We’ll cover its conjugations, meanings, and uses, and provide you with exercises at key points to check your understanding.
We also feature “learner’s advice” throughout, from Romina. This will help you navigate the common pitfalls, and know what common learner mistakes and perceptions to watch out for.
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What is the Spanish subjunctive?
The Spanish subjunctive is a mood, rather than a tense. It’s used in certain circumstances, such as:
To express doubt
To show feeling or emotion about something
To show whether we think something is true or not
We have the subjunctive in English too! Although it’s not as commonly used as the Spanish subjunctive, phrases such as the following use the English subjunctive:
“If I were you”
“So be it”
“If I had known”
Is the subjunctive difficult to learn?
We prefer not to describe it as “difficult” – it just takes a little longer to get used to than other grammar areas. Why?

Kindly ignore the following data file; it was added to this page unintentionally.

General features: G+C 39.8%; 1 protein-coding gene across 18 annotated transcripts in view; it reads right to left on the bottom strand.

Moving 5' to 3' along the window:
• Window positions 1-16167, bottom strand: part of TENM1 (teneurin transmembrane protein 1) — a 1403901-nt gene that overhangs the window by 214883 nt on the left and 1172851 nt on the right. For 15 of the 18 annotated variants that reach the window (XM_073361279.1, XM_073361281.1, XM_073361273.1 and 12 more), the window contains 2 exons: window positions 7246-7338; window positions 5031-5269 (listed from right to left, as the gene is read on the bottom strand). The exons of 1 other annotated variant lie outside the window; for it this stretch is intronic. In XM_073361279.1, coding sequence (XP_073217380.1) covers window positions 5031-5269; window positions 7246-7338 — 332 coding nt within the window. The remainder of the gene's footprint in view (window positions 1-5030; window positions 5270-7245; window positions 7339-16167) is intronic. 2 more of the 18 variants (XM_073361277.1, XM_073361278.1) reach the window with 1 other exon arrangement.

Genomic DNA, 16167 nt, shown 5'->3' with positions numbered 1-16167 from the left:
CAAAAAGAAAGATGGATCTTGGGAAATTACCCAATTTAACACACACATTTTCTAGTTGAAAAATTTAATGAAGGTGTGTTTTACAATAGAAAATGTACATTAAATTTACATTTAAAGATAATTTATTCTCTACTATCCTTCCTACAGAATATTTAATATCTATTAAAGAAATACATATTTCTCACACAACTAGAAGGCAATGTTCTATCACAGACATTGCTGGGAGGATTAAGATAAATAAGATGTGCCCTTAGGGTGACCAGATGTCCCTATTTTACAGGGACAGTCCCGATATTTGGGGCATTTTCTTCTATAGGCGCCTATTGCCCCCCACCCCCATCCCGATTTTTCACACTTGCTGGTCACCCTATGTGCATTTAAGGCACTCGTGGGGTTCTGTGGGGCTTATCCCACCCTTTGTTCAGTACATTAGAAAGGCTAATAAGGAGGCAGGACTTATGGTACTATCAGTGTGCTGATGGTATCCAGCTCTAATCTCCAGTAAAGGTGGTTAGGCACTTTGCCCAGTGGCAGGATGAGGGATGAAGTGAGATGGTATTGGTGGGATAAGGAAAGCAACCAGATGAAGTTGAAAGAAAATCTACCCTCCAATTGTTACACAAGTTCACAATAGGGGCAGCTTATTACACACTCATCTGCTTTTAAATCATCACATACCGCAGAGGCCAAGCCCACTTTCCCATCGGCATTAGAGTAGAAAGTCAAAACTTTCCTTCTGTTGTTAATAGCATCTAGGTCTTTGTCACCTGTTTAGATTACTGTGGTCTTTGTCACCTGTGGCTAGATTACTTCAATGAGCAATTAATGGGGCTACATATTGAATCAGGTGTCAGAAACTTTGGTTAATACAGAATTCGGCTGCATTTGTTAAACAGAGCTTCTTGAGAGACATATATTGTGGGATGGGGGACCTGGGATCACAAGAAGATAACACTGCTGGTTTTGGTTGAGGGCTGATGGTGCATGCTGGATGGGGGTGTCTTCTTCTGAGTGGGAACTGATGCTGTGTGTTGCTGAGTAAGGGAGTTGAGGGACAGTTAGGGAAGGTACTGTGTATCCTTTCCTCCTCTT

It’s an alien concept to English native speakers
Although we do have the English subjunctive, English speakers just aren’t accustomed to conjugating their verbs in this way. Just as with gender, the Spanish subjunctive is quite an alien concept to us.
Even for speakers of other romance languages which use the subjunctive, the Spanish subjunctive has a lot of differences compared to French or Italian.
There are so many rules
It’s true – there are a lot of patterns of use, and exceptions to the rules… If you’ve studied Spanish for a while, you’ll be used to “exceptions to the rules”! However, even for a language so full of “exceptions”, the Spanish subjunctive is in a class of its own. While this can be discouraging, fear not! We will break it down for you, and ensure you understand the “why” behind every rule.
More conjugations to learn!
That’s also true. However, as with all Spanish conjugations, you just need practice. It’s only difficult until you’ve had sufficient practice, and it will become second-nature. We’ve put practice exercises throughout this guide to help you on your way.
The Spanish subjunctive is not necessarily difficult; it just takes a little longer to master
There are two main areas that you’ll need to learn in order to master the subjunctive:
- Conjugations. The Spanish subjunctive has its own set of verb endings, which you’ll need to learn (we’ll cover that in the next chapter).
- Uses. Once you can conjugate the subjunctive, you then need to know when to use it. We have four chapters which cover this.